Expressionist groups of painters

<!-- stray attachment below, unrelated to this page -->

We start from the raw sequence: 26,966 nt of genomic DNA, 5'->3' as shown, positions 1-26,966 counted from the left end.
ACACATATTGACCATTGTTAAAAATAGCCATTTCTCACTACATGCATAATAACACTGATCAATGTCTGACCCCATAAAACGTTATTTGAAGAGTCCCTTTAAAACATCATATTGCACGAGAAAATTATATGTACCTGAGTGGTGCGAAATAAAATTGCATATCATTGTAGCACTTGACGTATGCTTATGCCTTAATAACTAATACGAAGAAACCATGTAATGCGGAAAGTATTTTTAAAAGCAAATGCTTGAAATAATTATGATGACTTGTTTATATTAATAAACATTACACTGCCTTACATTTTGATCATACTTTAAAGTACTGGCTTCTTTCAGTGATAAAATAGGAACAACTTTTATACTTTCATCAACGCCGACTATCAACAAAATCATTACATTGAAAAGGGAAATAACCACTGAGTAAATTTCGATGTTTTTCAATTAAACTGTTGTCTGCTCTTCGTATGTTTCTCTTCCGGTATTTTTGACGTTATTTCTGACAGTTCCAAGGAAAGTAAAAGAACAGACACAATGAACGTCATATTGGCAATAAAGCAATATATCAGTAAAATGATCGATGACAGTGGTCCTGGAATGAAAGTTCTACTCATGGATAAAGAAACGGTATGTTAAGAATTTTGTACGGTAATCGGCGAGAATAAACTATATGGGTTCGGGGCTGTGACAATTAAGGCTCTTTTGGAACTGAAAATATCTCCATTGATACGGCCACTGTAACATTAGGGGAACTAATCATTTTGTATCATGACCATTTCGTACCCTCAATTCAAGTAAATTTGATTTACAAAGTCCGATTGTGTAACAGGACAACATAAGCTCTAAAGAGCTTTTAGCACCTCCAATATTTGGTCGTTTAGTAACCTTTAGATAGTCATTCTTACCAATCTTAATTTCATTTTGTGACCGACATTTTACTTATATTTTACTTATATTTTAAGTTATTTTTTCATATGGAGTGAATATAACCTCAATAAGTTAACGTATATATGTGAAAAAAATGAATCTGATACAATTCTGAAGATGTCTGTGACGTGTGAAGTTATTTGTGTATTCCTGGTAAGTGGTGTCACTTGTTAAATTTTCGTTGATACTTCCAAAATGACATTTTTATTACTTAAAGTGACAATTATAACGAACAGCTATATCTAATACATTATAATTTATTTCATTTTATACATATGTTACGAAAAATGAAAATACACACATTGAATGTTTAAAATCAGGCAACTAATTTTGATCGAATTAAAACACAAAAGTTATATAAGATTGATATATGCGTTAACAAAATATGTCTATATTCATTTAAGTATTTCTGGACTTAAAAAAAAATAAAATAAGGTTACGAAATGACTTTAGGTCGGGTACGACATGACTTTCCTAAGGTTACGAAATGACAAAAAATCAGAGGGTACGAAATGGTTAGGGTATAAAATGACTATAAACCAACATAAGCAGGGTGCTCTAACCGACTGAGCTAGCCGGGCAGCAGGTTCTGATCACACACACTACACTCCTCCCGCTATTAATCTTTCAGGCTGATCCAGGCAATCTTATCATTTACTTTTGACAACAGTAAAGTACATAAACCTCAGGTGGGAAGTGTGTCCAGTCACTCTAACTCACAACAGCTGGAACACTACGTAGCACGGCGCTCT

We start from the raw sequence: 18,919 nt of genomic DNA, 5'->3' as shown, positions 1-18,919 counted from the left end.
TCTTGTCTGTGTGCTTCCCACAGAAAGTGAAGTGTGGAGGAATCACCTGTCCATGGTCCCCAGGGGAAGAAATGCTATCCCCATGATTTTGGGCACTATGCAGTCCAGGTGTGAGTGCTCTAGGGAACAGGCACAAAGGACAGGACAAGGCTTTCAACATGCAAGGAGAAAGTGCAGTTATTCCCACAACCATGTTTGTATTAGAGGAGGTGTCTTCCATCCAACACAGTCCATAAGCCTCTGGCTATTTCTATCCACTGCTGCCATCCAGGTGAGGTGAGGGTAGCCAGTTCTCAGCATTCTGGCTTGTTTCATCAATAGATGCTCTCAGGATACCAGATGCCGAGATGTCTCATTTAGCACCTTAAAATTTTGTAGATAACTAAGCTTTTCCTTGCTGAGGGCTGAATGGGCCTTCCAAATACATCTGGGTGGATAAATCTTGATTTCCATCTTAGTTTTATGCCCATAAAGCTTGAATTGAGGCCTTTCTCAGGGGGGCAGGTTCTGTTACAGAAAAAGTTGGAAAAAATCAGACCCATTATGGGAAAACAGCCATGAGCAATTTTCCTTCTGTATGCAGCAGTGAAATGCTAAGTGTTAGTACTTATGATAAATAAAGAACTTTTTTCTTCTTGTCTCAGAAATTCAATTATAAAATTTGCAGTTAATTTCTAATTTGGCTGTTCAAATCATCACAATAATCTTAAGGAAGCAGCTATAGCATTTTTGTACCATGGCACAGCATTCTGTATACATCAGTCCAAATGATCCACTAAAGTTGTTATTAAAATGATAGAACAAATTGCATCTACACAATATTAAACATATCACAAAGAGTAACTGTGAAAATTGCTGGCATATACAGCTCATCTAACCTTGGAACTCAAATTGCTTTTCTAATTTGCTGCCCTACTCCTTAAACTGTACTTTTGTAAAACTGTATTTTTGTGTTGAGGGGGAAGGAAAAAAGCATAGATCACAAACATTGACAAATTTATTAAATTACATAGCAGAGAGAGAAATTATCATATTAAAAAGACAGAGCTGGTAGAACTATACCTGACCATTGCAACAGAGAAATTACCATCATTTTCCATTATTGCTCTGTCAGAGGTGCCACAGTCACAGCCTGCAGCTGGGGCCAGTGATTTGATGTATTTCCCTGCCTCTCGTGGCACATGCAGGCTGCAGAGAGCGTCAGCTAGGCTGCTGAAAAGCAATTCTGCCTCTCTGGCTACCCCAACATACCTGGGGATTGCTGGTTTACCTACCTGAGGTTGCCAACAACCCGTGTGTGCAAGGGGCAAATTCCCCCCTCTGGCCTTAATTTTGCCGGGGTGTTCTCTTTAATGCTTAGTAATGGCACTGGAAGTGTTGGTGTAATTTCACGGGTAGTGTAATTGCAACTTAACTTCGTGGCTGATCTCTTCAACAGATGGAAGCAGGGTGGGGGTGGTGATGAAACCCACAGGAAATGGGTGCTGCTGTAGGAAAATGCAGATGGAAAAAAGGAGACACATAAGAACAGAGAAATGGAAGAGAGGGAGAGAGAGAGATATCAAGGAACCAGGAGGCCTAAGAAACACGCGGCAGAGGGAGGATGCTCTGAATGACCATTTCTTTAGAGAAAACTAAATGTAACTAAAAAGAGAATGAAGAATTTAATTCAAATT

The style originated principally in Germany and Austria. There were a number of groups of Expressionist painters, including Der Blaue Reiter and Die Brucke. Der Blaue Reiter (The Blue Rider, named for a magazine) was based in Munich and Die Brucke was based originally in Dresden (although some members later relocated to Berlin). Die Brucke was active for a longer period than Der Blaue Reiter, which was only together for a year (1912). The Expressionists had many influences, among them Edvard Munch, Vincent van Gogh, and African art.[20] They were also aware of the work being done by the Fauves in Paris, who influenced Expressionism's tendency toward arbitrary colours and jarring compositions. In reaction and opposition to French Impressionism, which emphasized the rendering of the visual appearance of objects, Expressionist artists sought to portray emotions and subjective interpretations. It was not important to reproduce an aesthetically pleasing impression of the artistic subject matter, they felt, but rather to represent vivid emotional reactions by powerful colours and dynamic compositions. Kandinsky, the main artist of Der Blaue Reiter group, believed that with simple colours and shapes the spectator could perceive the moods and feelings in the paintings, a theory that encouraged him towards increased abstraction. The ideas of German expressionism influenced the work of American artist Marsden Hartley, who met Kandinsky in Germany in 1913.[21] In late 1939, at the beginning of World War II, New York received a gr at number of major European artists. After the war, Expressionism influenced many young American artists. Norris Embry (1921Ц1981) studied with Oskar Kokoschka in 1947 and during the next 43 years produced a large body of work in the Expressionist tradition. Norris Embry has been termed "the first American German Expressionist". Other American artists of the late 20th and early 21st century have developed distinct styles that may be considered part of Expressionism. Another prominent artist who came from the German Expressionist "school" was Bremen-born Wolfgang Degenhardt. After working as a commercial artist in Bremen, he migrated to Australia in 1954 and became quite well known in the Hunter Valley region. American Expressionism[22] and American Figurative Expressionism, particularly the Boston figurative expressionism,[23] were an integral part of American modernism around the Second World War. Rehe im Walde (Deer in Woods), 1914, by Franz Marc Major figurative Boston Expressionists included: Karl Zerbe, Hyman Bloom, Jack Levine, David Aronson. The Boston figurative Expressionists post World War II were increasingly marginalized by the development of abstract expressionism centered in New York City. After World War II, figurative expressionism influenced worldwide a large number of artists and styles. Thomas B. Hess wrote that "the СNew figurative paintingТ which some have been expecting as a reaction against Abstract Expressionism was implicit in it at the start, and is one of its most lineal continuities."